In this corner we’ve got the lightweight newcomer drone weighing in at just eight pounds. In the other corner we’ve got heavyweight champion, the 747 aircraft weighing in at 735,000 pounds. This match looks like an easy knockout for 747, but don’t go counting your winnings yet. The drone might just have some nasty tricks up its sleeves.
Researchers at Virginia Tech’s College of Engineering are sharing new simulations showing that an eight-pound drone could cause an airplane jet engine to fail should the two ever come into contact. Professors Javid Bayandor and Walter O’Brien, who head the project, are urging commercial aircraft manufacturers to consider changes in how engines are designed in order to account for this new threat to air safety.
Computer simulations show that a drone could cause massive damage, possibly leading to engine failure, if it was sucked into a nine-foot turbo fan engine. The drone could cause fan blades to break off, kicking off a snowball effect resulting in a critically damaged engine. Turbo fan engines rotate at about 2000 rpm, which is why the damage would be so swift and catastrophic.
In an ideal world we would never have to worry about drones coming into contact with jet engines. FAA (Federal Aviation Administration) regulations state that small, unmanned aircraft are not permitted to fly above 400 feet or within 5 miles of an airport. These rules should keep drones well away from any commercial aircraft. Although, as we pointed out in our recent blog about drone accidents and regulation, those rules are actually for model aircraft, and drones are not specifically addressed. The general consensus, though, is that drone operators should follow the same rules.
Unfortunately, not everyone follows the rules. The FAA has reported over 650 drone sightings by pilots this year alone. Recently, a Cessna pilot spotted a drone while flying at 8,000 feet. You don’t have to be a mathematician to know that’s well above the 400-foot limit.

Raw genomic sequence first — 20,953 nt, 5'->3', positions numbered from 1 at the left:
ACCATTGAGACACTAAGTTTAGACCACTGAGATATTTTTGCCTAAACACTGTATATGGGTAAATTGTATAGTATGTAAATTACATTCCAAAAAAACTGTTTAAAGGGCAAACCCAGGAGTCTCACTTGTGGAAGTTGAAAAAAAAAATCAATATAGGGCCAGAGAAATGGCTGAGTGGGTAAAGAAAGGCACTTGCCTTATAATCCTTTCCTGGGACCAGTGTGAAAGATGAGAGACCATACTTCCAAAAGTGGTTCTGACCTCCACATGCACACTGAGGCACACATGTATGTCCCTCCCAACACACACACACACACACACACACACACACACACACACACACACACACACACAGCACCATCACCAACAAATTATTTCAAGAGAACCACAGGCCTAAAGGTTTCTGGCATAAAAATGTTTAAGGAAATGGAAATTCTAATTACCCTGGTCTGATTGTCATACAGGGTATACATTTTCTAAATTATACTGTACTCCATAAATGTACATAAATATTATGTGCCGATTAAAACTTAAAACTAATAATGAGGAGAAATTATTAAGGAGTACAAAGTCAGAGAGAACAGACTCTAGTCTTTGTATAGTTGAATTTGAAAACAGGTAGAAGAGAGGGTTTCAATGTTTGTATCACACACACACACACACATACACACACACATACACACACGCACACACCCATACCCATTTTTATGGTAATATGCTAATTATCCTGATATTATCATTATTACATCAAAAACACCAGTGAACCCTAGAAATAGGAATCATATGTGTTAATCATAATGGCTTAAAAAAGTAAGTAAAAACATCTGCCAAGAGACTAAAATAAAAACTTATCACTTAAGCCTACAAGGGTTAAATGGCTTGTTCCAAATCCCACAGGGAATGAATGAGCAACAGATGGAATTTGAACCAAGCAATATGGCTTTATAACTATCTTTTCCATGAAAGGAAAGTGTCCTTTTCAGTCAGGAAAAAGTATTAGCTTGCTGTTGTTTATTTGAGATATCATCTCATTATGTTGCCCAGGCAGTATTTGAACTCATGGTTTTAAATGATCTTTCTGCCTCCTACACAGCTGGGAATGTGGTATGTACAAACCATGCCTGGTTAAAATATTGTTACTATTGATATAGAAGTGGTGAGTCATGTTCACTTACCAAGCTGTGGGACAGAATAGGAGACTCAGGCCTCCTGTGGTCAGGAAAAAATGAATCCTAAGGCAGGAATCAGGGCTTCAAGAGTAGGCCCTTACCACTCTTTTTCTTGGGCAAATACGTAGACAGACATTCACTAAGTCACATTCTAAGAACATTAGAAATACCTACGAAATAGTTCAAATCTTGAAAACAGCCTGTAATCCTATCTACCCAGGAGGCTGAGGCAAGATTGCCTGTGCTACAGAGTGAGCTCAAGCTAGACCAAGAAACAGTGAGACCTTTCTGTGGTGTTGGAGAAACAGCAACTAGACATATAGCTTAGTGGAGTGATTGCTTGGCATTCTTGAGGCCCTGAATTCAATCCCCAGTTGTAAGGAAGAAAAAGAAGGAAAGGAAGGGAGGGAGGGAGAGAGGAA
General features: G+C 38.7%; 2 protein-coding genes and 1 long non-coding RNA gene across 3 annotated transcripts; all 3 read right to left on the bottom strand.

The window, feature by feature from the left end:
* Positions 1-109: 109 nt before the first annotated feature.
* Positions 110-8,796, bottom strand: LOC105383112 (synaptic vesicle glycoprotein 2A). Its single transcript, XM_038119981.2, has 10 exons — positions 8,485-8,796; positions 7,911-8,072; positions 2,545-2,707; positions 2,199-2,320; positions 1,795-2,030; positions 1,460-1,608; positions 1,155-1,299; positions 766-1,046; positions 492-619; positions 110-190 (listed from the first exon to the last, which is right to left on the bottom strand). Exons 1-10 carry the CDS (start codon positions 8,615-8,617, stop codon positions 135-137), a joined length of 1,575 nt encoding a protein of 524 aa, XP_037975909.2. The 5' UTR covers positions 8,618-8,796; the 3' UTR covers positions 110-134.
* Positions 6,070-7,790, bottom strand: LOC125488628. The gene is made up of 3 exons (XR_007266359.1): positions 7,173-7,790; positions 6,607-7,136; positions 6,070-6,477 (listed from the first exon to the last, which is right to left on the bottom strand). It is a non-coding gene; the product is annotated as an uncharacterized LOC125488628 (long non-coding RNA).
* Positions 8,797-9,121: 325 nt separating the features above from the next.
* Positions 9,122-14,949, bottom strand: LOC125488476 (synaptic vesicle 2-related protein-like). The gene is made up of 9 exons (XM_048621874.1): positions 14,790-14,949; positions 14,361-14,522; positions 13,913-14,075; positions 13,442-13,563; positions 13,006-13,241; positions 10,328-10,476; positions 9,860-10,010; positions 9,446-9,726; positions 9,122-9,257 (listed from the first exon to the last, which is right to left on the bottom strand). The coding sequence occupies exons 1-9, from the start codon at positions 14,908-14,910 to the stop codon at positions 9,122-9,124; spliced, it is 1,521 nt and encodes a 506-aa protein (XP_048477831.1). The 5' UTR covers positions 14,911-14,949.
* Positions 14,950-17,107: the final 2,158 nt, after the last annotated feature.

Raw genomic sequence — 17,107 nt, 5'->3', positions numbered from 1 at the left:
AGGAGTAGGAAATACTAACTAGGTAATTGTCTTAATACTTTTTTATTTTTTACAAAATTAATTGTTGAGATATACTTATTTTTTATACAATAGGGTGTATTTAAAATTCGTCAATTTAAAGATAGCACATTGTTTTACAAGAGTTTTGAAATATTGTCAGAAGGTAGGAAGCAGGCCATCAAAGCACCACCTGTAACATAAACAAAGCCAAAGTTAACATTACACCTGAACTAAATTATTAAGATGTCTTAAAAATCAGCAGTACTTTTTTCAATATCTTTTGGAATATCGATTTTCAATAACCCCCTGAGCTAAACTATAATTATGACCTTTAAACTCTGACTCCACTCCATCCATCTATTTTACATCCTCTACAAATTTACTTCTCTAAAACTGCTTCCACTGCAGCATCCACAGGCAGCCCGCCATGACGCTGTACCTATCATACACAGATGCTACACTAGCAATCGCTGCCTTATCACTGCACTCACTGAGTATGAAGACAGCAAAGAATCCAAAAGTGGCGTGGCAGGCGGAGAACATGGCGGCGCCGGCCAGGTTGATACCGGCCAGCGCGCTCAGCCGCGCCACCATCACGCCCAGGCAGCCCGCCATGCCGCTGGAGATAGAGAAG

Pilots are urging the FAA to take action regarding improper drone usage, and they’re not the only ones. In fact, the FAA is quite preoccupied with issues involving drones lately. They are assembling a group of experts to make recommendations and are expected to roll out new registration requirements for drones and drone operators soon – perhaps before the end of the year.
Like so many technological advancements, interest in and use of drones is increasing much faster than notoriously slow government regulatory agencies can keep up with. This holiday season, drones are on the must-have list for the techie or hobbyist in your life.
With so many new operators, there are likely plenty of people who don’t know – or, perhaps, care – what the FAA regulations are. In fact, it probably wouldn’t occur to many owners that a government agency would have anything to say about what they view as a harmless toy. And of course, as with any new technology, you have the troublesome minority who use it to purposefully cause mischief and mayhem.
One thing is certain: drones pose a danger to our safety, both for aircraft and for innocent bystanders on the ground. We will be eager to see what new rules the FAA may issue in the coming months to protect American citizens from this danger.
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